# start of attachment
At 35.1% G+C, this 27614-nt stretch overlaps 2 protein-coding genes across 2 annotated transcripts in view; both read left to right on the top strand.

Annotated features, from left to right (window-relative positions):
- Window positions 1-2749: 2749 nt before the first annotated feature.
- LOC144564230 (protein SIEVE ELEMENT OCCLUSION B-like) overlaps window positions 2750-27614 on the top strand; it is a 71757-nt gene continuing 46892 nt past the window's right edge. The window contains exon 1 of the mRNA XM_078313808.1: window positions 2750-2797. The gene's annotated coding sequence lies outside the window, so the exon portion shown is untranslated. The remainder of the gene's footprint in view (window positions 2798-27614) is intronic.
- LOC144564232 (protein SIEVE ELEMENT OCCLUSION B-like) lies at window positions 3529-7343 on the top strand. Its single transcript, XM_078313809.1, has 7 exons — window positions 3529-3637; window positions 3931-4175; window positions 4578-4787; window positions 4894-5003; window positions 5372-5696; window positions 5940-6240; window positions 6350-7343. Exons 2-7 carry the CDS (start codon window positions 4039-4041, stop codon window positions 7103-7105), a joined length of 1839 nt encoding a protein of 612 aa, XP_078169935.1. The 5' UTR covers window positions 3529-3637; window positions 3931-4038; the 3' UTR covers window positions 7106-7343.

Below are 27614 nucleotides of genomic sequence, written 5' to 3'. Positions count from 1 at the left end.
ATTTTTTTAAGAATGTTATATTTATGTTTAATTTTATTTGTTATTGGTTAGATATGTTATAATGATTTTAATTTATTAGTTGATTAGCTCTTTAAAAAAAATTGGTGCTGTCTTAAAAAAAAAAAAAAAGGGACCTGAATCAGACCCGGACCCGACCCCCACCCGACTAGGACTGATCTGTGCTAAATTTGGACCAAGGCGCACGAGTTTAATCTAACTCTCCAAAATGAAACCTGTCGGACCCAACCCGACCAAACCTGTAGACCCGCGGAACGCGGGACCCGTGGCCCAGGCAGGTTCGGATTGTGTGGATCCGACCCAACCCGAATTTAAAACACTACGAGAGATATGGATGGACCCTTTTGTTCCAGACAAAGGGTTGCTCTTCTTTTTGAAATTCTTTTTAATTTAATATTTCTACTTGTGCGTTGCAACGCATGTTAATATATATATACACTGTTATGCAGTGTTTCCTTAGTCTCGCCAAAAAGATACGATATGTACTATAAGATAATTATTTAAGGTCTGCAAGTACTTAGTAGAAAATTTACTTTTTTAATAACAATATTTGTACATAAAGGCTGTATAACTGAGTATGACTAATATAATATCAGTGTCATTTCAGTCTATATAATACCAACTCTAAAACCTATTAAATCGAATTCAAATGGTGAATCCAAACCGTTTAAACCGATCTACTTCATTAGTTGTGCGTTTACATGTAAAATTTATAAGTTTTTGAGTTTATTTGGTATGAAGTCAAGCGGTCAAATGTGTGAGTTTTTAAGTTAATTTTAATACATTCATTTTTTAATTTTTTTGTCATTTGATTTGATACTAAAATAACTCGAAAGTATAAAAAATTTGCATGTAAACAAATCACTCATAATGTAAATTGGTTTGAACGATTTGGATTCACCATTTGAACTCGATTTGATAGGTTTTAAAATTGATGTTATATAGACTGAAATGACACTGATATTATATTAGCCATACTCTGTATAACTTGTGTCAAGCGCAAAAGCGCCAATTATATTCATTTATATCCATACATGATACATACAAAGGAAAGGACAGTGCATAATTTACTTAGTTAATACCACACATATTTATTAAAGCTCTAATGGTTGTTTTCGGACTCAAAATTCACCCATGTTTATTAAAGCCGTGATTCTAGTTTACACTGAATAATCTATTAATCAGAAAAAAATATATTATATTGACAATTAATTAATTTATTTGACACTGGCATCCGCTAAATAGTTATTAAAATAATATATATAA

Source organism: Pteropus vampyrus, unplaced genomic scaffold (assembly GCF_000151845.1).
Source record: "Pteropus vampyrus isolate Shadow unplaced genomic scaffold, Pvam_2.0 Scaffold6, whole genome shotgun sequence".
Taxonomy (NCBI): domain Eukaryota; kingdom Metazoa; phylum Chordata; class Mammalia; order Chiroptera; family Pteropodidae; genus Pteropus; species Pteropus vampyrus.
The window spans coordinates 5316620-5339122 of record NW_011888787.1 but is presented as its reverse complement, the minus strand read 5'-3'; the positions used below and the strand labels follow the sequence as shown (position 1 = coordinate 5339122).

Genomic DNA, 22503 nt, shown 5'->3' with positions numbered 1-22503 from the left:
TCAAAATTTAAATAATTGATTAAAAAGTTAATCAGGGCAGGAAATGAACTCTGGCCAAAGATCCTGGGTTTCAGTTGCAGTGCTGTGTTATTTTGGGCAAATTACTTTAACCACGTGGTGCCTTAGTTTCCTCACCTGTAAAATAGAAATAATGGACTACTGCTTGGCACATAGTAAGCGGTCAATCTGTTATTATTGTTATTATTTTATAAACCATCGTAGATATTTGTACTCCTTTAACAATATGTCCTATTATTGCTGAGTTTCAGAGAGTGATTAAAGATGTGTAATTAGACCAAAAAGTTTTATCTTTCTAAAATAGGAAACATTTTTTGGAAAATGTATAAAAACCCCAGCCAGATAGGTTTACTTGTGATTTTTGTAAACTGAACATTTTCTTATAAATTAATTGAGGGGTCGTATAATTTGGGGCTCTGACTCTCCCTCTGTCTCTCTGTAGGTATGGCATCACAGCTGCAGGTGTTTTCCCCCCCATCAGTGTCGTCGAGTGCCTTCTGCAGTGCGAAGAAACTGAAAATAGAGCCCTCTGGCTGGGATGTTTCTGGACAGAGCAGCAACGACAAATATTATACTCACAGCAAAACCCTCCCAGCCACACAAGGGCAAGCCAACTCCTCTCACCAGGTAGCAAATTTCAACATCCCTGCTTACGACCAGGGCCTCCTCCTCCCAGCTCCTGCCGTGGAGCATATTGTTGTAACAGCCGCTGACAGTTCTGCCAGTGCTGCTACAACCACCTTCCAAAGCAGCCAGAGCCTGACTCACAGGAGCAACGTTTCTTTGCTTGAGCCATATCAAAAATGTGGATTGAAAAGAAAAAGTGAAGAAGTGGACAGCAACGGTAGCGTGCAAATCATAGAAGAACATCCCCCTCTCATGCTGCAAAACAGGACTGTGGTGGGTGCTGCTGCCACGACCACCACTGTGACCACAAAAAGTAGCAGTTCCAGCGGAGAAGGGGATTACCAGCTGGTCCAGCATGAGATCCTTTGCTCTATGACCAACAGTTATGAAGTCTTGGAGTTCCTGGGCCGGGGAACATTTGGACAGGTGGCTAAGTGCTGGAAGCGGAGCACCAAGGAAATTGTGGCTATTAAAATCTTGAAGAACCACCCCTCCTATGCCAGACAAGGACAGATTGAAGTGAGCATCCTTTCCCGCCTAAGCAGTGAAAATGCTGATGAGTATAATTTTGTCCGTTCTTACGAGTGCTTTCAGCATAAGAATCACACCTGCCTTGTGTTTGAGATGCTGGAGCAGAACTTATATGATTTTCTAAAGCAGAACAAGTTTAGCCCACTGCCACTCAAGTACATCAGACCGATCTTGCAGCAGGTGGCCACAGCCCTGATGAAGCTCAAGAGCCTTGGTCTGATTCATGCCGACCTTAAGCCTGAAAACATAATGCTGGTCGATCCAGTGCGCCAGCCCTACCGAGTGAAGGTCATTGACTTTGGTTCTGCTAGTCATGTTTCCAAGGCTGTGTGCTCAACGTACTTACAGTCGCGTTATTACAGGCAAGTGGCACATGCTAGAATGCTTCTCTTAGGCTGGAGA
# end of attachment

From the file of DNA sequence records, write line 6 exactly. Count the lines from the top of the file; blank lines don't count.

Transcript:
Below are 27614 nucleotides of genomic sequence, written 5' to 3'. Positions count from 1 at the left end.